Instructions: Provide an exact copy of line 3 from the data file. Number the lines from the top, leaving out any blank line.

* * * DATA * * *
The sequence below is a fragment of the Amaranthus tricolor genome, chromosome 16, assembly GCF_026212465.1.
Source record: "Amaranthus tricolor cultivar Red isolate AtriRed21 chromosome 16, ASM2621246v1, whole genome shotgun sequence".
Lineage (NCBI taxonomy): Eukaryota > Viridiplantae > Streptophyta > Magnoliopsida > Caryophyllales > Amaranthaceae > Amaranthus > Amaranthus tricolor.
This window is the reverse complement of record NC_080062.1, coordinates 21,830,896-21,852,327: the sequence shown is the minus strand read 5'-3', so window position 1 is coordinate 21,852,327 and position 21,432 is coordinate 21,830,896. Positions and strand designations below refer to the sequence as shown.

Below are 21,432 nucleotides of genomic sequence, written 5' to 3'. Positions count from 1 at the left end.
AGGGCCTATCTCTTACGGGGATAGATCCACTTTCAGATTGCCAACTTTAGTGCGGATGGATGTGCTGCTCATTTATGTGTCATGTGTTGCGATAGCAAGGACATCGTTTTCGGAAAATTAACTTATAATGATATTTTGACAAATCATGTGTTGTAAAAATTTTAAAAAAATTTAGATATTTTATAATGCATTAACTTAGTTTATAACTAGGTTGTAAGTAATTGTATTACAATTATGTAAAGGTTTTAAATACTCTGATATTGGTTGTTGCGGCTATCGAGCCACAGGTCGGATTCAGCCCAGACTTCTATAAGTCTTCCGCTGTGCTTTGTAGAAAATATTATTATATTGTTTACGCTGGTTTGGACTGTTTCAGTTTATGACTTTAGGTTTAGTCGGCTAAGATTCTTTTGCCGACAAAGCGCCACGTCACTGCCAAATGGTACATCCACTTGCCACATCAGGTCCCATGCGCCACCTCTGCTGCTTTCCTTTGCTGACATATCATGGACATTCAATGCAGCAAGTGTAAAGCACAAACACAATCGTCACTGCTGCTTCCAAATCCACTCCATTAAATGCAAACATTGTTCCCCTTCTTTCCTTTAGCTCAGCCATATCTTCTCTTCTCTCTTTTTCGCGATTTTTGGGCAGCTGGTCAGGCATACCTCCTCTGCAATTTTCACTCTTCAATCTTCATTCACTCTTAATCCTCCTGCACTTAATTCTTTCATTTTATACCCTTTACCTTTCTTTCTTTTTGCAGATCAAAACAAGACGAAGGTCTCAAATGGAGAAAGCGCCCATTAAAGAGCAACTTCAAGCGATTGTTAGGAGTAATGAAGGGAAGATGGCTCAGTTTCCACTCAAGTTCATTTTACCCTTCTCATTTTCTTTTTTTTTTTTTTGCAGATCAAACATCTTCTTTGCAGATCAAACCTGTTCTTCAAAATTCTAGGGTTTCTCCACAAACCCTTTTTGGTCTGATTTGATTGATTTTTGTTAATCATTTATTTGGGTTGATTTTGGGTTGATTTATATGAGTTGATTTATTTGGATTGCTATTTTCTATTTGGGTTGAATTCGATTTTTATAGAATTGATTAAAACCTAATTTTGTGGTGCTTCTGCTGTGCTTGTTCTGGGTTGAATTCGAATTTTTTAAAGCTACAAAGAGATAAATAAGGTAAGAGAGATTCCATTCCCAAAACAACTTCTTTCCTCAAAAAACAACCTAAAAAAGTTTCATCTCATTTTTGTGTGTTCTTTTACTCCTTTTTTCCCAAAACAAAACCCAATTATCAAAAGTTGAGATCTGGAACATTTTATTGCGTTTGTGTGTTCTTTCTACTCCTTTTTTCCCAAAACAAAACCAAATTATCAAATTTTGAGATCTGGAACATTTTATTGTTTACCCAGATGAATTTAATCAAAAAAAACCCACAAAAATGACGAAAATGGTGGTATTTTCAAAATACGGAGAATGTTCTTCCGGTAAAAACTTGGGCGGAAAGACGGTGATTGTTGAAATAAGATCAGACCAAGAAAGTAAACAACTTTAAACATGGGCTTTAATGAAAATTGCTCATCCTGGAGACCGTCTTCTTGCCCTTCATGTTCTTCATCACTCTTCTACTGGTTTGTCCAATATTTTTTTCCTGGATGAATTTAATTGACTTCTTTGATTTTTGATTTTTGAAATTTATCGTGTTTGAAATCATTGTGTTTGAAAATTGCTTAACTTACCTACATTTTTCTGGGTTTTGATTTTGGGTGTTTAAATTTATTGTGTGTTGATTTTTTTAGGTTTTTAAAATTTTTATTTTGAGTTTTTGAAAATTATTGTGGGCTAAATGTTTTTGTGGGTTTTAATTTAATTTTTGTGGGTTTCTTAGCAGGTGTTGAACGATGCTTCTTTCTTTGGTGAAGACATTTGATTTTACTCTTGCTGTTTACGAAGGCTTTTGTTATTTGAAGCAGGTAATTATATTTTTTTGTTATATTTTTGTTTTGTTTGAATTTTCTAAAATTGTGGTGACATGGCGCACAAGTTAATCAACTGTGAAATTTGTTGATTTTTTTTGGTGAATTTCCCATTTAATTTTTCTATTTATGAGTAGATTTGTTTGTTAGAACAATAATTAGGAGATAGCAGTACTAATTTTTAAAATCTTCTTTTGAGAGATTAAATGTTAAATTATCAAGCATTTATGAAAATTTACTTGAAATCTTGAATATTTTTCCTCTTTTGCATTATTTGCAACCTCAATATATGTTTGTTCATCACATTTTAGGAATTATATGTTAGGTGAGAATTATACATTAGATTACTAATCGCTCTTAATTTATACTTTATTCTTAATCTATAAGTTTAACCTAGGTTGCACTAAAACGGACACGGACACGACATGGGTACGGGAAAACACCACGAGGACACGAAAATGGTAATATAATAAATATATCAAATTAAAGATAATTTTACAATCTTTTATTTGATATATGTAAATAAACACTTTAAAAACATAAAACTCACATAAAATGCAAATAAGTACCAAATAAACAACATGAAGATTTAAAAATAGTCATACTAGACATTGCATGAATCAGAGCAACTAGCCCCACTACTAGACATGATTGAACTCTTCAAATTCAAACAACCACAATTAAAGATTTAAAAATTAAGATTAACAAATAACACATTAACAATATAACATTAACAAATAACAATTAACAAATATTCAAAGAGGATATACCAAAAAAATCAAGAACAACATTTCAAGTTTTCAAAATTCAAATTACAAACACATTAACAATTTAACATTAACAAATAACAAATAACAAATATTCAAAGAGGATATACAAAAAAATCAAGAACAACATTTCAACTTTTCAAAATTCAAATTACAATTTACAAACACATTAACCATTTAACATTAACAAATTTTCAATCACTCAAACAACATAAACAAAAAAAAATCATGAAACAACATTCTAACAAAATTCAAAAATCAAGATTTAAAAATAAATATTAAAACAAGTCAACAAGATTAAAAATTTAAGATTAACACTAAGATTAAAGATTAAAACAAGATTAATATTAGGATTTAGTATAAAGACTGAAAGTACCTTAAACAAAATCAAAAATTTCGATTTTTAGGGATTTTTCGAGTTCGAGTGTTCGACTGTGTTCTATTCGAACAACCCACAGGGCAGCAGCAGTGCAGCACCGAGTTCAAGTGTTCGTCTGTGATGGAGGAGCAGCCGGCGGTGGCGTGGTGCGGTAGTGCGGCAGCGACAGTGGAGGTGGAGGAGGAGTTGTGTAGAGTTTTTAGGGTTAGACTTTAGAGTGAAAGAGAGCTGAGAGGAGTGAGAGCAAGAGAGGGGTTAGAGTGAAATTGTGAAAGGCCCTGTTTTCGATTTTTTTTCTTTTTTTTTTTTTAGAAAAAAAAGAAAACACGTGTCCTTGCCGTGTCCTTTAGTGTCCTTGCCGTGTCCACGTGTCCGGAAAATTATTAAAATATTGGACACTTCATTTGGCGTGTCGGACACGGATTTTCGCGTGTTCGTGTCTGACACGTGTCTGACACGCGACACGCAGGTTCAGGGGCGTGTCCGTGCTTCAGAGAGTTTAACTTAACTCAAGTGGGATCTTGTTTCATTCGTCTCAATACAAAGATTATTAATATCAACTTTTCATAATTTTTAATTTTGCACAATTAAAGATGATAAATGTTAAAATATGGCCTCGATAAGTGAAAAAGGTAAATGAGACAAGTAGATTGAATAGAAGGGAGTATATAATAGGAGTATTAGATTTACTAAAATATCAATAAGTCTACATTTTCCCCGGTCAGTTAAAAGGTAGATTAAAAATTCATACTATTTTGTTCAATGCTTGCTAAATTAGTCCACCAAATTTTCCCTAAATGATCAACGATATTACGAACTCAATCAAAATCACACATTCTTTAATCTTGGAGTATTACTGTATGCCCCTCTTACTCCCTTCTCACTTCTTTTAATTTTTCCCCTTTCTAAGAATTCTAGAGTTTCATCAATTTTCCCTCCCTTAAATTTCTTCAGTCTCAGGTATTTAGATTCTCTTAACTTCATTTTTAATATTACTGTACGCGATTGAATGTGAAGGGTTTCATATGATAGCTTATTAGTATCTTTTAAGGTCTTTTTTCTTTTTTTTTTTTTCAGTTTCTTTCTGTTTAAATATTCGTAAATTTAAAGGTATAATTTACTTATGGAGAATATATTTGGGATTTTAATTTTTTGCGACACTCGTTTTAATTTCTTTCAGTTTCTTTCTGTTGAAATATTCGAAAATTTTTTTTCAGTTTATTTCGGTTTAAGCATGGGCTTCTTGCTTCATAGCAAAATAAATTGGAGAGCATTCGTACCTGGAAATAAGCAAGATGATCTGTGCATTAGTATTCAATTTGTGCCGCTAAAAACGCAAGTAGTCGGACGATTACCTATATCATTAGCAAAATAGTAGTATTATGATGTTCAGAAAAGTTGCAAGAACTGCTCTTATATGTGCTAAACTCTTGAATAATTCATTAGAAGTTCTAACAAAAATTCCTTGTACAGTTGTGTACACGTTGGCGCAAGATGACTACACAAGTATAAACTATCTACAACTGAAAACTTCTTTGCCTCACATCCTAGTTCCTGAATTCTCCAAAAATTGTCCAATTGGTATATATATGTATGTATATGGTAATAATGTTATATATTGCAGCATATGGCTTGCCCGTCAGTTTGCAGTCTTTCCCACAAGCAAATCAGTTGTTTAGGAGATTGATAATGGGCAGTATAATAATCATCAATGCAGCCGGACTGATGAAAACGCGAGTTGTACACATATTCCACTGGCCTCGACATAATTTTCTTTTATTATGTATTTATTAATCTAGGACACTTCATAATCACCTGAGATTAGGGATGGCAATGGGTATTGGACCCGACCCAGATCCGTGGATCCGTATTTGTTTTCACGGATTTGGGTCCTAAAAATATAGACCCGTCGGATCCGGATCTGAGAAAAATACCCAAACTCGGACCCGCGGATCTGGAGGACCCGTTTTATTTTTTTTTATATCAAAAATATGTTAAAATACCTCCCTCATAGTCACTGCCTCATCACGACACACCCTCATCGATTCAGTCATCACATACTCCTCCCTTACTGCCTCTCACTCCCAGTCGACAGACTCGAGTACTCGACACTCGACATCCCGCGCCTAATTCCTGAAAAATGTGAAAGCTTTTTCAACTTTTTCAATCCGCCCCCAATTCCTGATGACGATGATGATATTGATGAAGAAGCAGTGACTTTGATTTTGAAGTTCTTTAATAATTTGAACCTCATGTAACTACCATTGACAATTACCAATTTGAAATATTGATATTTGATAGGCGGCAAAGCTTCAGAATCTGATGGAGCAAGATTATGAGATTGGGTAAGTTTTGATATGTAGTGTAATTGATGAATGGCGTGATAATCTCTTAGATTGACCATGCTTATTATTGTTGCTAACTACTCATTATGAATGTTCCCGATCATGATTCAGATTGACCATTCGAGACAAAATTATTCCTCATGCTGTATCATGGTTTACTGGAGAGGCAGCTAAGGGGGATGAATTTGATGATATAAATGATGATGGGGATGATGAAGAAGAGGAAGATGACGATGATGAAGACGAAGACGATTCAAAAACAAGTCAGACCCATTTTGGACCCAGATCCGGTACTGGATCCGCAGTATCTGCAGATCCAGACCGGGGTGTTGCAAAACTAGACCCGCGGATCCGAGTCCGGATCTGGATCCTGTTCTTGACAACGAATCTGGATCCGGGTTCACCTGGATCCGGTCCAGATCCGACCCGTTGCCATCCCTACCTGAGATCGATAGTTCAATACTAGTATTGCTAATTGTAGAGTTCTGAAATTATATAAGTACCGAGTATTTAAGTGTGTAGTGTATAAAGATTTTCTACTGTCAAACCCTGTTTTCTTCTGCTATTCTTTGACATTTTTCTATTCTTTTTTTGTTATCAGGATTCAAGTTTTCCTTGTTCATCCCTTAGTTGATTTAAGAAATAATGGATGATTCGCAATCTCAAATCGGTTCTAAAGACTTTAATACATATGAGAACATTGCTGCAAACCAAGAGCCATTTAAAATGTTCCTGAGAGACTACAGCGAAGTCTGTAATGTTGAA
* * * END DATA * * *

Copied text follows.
Lineage (NCBI taxonomy): Eukaryota > Viridiplantae > Streptophyta > Magnoliopsida > Caryophyllales > Amaranthaceae > Amaranthus > Amaranthus tricolor.